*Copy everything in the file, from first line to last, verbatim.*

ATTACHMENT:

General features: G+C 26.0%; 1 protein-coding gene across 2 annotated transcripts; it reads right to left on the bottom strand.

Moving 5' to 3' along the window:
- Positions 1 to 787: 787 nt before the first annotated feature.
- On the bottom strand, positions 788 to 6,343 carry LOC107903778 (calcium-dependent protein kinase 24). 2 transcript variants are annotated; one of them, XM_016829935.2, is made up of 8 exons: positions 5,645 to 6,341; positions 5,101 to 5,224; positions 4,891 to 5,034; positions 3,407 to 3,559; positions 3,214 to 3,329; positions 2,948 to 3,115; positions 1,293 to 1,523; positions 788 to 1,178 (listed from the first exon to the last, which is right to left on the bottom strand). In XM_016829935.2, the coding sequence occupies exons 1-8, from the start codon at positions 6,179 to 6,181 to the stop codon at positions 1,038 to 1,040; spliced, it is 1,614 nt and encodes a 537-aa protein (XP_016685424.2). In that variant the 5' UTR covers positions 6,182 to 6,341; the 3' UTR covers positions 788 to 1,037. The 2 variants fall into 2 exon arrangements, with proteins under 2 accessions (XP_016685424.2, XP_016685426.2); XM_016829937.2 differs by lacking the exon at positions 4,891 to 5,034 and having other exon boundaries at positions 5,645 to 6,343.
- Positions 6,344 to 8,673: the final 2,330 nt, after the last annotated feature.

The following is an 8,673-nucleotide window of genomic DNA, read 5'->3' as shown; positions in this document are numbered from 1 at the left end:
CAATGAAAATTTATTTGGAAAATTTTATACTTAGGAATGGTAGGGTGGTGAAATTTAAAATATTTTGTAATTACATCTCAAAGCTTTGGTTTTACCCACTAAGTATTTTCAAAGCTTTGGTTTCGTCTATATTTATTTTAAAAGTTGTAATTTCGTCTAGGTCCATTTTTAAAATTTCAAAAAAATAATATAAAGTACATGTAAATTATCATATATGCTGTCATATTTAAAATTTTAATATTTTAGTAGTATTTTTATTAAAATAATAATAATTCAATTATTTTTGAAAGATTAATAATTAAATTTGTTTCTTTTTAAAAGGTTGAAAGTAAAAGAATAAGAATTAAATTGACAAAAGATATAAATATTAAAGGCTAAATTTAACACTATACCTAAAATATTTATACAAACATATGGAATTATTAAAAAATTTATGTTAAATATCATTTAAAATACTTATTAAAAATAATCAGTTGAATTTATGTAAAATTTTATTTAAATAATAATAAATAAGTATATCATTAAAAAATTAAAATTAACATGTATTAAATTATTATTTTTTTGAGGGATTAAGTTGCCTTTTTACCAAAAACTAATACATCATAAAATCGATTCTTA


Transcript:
General features: G+C 26.0%; 1 protein-coding gene across 2 annotated transcripts; it reads right to left on the bottom strand.

Moving 5' to 3' along the window:
- Positions 1 to 787: 787 nt before the first annotated feature.
- On the bottom strand, positions 788 to 6,343 carry LOC107903778 (calcium-dependent protein kinase 24). 2 transcript variants are annotated; one of them, XM_016829935.2, is made up of 8 exons: positions 5,645 to 6,341; positions 5,101 to 5,224; positions 4,891 to 5,034; positions 3,407 to 3,559; positions 3,214 to 3,329; positions 2,948 to 3,115; positions 1,293 to 1,523; positions 788 to 1,178 (listed from the first exon to the last, which is right to left on the bottom strand). In XM_016829935.2, the coding sequence occupies exons 1-8, from the start codon at positions 6,179 to 6,181 to the stop codon at positions 1,038 to 1,040; spliced, it is 1,614 nt and encodes a 537-aa protein (XP_016685424.2). In that variant the 5' UTR covers positions 6,182 to 6,341; the 3' UTR covers positions 788 to 1,037. The 2 variants fall into 2 exon arrangements, with proteins under 2 accessions (XP_016685424.2, XP_016685426.2); XM_016829937.2 differs by lacking the exon at positions 4,891 to 5,034 and having other exon boundaries at positions 5,645 to 6,343.
- Positions 6,344 to 8,673: the final 2,330 nt, after the last annotated feature.

The following is an 8,673-nucleotide window of genomic DNA, read 5'->3' as shown; positions in this document are numbered from 1 at the left end:
CAATGAAAATTTATTTGGAAAATTTTATACTTAGGAATGGTAGGGTGGTGAAATTTAAAATATTTTGTAATTACATCTCAAAGCTTTGGTTTTACCCACTAAGTATTTTCAAAGCTTTGGTTTCGTCTATATTTATTTTAAAAGTTGTAATTTCGTCTAGGTCCATTTTTAAAATTTCAAAAAAATAATATAAAGTACATGTAAATTATCATATATGCTGTCATATTTAAAATTTTAATATTTTAGTAGTATTTTTATTAAAATAATAATAATTCAATTATTTTTGAAAGATTAATAATTAAATTTGTTTCTTTTTAAAAGGTTGAAAGTAAAAGAATAAGAATTAAATTGACAAAAGATATAAATATTAAAGGCTAAATTTAACACTATACCTAAAATATTTATACAAACATATGGAATTATTAAAAAATTTATGTTAAATATCATTTAAAATACTTATTAAAAATAATCAGTTGAATTTATGTAAAATTTTATTTAAATAATAATAAATAAGTATATCATTAAAAAATTAAAATTAACATGTATTAAATTATTATTTTTTTGAGGGATTAAGTTGCCTTTTTACCAAAAACTAATACATCATAAAATCGATTCTTA